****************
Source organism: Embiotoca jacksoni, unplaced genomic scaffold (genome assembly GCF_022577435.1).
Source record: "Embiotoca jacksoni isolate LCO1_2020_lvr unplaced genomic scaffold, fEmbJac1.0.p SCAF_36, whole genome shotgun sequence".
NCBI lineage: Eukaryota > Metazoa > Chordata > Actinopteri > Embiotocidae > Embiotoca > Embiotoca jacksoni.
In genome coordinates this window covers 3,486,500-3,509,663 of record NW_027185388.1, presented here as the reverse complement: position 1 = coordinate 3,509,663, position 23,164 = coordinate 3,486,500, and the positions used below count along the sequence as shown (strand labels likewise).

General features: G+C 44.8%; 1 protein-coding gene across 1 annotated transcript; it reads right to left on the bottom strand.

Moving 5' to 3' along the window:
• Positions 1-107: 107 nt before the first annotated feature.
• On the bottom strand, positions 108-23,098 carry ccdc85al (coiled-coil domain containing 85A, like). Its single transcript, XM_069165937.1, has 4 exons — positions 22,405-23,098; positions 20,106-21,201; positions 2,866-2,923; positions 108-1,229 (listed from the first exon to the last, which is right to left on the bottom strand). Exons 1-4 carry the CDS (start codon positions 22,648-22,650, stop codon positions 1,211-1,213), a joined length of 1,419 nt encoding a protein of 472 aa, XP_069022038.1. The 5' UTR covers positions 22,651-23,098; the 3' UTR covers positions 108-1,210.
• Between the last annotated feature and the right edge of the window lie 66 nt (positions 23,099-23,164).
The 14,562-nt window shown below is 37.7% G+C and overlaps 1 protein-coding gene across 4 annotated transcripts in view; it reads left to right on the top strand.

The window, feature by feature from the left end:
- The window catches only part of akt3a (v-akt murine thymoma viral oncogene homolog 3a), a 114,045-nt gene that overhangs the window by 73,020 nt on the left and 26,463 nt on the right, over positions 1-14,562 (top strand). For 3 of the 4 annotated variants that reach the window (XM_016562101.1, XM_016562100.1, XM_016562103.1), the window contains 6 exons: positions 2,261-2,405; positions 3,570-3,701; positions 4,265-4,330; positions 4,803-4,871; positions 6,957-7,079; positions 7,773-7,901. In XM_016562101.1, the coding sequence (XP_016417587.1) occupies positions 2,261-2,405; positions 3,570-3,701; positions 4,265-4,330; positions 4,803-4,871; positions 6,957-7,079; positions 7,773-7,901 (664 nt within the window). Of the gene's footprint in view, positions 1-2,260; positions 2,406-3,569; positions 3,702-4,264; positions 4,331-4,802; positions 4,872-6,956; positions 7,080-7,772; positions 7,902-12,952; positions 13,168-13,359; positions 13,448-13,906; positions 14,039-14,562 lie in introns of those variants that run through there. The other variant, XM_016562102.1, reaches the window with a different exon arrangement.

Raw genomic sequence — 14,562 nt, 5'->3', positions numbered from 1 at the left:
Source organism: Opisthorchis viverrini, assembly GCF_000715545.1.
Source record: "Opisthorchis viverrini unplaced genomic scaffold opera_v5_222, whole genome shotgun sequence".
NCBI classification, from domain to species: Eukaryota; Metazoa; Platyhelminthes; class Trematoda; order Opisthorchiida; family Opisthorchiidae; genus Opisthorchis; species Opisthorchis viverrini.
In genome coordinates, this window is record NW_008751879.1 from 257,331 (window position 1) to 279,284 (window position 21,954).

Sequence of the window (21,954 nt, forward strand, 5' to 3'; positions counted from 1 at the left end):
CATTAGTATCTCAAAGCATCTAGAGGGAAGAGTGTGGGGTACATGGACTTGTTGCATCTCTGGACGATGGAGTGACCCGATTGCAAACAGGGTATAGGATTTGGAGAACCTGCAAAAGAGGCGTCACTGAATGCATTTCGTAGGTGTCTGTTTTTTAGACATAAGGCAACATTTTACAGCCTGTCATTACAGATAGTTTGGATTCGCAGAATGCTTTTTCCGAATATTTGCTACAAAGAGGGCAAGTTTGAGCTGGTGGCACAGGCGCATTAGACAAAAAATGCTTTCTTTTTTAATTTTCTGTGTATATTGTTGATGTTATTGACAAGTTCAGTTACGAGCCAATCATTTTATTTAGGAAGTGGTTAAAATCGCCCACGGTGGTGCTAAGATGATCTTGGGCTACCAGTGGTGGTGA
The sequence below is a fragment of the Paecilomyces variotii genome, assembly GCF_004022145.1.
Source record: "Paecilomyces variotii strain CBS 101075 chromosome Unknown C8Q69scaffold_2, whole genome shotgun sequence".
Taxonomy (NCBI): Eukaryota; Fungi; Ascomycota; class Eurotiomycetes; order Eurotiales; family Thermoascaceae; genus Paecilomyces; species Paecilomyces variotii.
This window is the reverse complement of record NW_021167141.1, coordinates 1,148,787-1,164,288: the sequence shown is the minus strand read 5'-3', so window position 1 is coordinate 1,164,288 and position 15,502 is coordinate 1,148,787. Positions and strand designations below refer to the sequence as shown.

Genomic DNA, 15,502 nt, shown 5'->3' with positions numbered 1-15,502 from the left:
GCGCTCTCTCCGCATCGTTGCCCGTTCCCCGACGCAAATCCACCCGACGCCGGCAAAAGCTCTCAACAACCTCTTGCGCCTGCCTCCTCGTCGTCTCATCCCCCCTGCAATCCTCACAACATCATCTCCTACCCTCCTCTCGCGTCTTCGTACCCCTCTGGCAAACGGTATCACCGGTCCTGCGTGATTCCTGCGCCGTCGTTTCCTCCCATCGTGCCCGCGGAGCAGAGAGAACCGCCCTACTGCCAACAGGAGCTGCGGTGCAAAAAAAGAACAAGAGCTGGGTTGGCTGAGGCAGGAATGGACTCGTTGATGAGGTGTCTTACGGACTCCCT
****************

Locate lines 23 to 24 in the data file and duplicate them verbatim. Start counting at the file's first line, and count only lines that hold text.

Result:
This window is the reverse complement of record NW_021167141.1, coordinates 1,148,787-1,164,288: the sequence shown is the minus strand read 5'-3', so window position 1 is coordinate 1,164,288 and position 15,502 is coordinate 1,148,787. Positions and strand designations below refer to the sequence as shown.

Genomic DNA, 15,502 nt, shown 5'->3' with positions numbered 1-15,502 from the left: